- Taschenbuch: 174 Seiten
- Verlag: IndyPublish (6. Oktober 2001)
- Sprache: Englisch
- ISBN-10: 1588279235
- ISBN-13: 978-1588279231
- Größe und/oder Gewicht: 15,2 x 1 x 22,9 cm
- Durchschnittliche Kundenbewertung: Schreiben Sie die erste Bewertung
The After House (Englisch) Taschenbuch – 6. Oktober 2001
|Neu ab||Gebraucht ab|
Es wird kein Kindle Gerät benötigt. Laden Sie eine der kostenlosen Kindle Apps herunter und beginnen Sie, Kindle-Bücher auf Ihrem Smartphone, Tablet und Computer zu lesen.
Geben Sie Ihre Mobiltelefonnummer ein, um die kostenfreie App zu beziehen.
Mary Roberts Rinehart (1876-1958) was an American author of hundreds of short stories, poems, travelogues and special articles. Some of her very successful books and plays, such as "The Bat" (1920) were adapted for movies. While many of her books were best-sellers, critics were most appreciative of her murder mysteries. She also coined the famous phrase "The butler did it." -- Dieser Text bezieht sich auf eine vergriffene oder nicht verfügbare Ausgabe dieses Titels.
Über den Autor und weitere Mitwirkende
Often referred to as the American Agatha Christie, Mary Roberts Rinehart was an American journalist and writer who is best known for the murder mystery The Circular Staircase considered to have started the Had-I-but-known school of mystery writing and the popular Tish mystery series. A prolific writer, Rinehart was originally educated as a nurse, but turned to writing as a source of income after the 1903 stock market crash. Although primarily a fiction writer, Rinehart served as the Saturday Evening Post s correspondent for from the Belgian front during the First World War, and later published a series of travelogues and an autobiography. Roberts died in New York City in 1958. -- Dieser Text bezieht sich auf eine vergriffene oder nicht verfügbare Ausgabe dieses Titels.
Die hilfreichsten Kundenrezensionen auf Amazon.com (beta)
The narrator of this book is a young doctor and I suspect he's modeled on the young doctor that the author married the year she graduated from nursing school. They remained married until his death decades later and their marriage produced three sons.. I think Mrs. Rinehart probably knew as much about men as it's possible for a woman to know. Young Ralph Leslie is alone in the world. He has a very new medical degree, intelligence, and good looks, but no money. A bout of typhoid fever leaves him pale and weak. No knowing what else to do, he signs on as a deckhand on a private yacht sailing to the Caribbean.
The passengers consist of the wealthy, drunken owner, his wife, her sister, an attractive socialite, and a man-about-town whom the owner suspects of having an affair with this wife. Soon there is tension between the two men and between the owner and the ship's captain. And, to complicate matters further, Leslie falls in love with the spunky young sister-in-law.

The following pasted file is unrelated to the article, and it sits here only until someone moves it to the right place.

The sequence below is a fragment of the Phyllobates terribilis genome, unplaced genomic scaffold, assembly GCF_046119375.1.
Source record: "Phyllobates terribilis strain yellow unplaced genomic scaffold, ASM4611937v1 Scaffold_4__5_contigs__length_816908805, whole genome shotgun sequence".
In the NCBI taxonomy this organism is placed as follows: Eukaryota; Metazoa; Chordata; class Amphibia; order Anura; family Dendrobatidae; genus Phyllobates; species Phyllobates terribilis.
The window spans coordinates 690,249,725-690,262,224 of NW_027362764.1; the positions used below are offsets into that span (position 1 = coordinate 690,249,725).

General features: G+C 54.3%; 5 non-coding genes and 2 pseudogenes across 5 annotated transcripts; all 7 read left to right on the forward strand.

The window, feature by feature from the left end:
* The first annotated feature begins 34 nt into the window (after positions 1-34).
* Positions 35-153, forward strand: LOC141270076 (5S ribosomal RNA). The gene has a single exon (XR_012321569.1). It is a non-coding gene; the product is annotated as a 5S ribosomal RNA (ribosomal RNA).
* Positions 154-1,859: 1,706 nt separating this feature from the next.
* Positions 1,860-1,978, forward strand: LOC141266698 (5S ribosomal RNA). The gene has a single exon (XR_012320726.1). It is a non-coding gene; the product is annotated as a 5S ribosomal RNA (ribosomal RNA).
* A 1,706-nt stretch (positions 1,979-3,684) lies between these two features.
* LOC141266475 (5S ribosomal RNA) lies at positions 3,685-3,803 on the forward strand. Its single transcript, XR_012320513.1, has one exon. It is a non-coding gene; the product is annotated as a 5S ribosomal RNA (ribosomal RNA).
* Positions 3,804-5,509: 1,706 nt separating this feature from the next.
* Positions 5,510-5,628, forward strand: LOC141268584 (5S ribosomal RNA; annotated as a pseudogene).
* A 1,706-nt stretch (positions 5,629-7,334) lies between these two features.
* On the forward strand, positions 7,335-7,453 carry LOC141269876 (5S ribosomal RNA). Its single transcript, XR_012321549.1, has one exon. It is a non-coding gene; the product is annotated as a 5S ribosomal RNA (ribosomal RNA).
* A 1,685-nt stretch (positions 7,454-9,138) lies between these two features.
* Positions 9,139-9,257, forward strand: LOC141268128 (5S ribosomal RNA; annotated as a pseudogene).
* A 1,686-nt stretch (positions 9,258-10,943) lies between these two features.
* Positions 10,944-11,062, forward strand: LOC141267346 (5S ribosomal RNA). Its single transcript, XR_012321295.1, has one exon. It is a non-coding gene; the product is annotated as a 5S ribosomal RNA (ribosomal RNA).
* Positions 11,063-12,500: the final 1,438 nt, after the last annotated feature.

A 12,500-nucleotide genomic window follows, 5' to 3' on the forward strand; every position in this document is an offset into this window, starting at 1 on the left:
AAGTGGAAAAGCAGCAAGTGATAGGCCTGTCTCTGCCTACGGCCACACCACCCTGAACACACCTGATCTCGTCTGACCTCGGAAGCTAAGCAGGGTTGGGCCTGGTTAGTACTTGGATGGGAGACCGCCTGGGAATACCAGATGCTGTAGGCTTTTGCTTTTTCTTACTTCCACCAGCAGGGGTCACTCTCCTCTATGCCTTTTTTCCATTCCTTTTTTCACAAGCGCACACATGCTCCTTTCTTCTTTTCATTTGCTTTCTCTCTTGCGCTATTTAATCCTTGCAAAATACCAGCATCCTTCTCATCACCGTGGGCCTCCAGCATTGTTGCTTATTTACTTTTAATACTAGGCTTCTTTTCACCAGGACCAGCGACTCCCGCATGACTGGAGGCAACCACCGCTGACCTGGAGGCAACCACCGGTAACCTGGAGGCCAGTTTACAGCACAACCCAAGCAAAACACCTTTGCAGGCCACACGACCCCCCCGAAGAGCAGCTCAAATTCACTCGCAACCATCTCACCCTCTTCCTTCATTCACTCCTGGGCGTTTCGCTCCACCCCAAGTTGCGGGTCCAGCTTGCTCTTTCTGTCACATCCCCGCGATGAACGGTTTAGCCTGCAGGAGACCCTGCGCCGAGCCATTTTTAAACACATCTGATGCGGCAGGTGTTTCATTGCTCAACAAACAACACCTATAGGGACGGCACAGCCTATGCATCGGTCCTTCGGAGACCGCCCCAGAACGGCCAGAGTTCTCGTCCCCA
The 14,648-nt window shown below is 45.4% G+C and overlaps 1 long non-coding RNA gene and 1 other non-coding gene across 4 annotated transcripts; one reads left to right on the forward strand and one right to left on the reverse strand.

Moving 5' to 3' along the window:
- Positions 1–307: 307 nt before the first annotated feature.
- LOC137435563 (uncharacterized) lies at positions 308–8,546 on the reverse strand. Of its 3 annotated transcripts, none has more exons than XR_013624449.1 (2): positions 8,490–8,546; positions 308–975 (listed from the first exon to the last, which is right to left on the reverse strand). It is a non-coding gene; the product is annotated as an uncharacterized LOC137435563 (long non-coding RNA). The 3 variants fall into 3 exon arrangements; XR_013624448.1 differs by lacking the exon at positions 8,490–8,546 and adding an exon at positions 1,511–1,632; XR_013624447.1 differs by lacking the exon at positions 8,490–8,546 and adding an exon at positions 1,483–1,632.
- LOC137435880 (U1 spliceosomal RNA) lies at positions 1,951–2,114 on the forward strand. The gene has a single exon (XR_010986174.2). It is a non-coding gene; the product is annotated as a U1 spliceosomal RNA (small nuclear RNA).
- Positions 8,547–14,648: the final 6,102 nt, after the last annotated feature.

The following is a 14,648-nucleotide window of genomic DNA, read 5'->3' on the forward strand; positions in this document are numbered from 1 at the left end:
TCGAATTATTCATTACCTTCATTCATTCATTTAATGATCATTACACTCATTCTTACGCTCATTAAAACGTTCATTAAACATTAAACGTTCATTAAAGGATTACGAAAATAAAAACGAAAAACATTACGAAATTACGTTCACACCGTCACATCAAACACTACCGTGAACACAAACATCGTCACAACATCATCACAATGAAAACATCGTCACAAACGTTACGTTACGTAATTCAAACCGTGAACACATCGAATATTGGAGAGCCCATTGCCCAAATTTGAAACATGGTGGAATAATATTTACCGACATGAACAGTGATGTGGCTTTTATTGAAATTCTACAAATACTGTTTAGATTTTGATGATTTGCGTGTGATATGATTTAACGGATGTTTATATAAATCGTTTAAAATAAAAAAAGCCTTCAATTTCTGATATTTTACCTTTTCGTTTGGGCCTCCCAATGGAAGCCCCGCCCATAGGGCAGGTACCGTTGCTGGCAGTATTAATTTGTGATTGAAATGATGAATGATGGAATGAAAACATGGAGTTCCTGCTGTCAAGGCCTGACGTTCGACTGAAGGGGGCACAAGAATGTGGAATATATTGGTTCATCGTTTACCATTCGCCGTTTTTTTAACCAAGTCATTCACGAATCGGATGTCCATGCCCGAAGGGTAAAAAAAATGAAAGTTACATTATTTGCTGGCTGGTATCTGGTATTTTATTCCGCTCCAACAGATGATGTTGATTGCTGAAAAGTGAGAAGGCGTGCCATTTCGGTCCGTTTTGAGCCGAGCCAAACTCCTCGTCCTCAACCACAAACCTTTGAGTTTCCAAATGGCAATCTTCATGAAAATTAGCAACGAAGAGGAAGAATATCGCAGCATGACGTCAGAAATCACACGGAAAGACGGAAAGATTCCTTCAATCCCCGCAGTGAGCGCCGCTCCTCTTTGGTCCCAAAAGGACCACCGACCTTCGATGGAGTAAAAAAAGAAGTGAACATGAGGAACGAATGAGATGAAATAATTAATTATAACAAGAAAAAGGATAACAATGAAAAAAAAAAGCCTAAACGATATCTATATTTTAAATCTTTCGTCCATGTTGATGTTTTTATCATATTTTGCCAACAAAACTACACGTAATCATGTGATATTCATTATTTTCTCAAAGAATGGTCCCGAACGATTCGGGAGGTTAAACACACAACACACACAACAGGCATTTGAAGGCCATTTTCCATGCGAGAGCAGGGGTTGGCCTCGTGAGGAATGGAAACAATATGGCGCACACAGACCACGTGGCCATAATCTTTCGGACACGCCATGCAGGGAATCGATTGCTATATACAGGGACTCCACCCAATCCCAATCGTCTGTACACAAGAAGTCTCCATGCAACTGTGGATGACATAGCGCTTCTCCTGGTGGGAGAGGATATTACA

I think it's a good mystery. I remember that the first time I read it, the identity of the murderer took me completely by surprise. After re-reading it, I'm still not sure if I can accuse the author of not giving enough clues or if I was just slow on the up-take.
Rinehart was often called "the American Agatha Christie" but her mysteries are not as carefully plotted as Christie's. On the other hand, her characters are fuller and more fascinating and no one ever did a finer job of incorporating a romance into a mystery book without making me cringe. I read her books for their charm and for her incisive wit and social commentary. The mystery is just a nice bonus.
Murders at sea where there's no professional help within reach and where all of the passengers are suspects (except the victims, of course) can be tricky, but I think Rinehart pulls this one off. You feel the frustration of Dr. Leslie as he attempts to protect the other passengers (especially pretty Elsa Lee) while not certain who or what he's protecting them from. The "Ella" has been called the devil ship of the Turner Shipping Line, but no one expects this pleasure cruise to turn deadly.
It's not Rinehart's best, but it's very good. You're rooting for the young man every step of the way and it's a great sense of satisfaction when he gets the girl. You know he will, of course. Rinehart believed in marriage and was partisan enough to want to show a fledgling medico in the role of hero. Medicine was a poorly paid profession at the time, and admiration and gratitude were some times the only reimbursement the doctor got for saving lives. It's a thought-provoking look at America 100 years ago.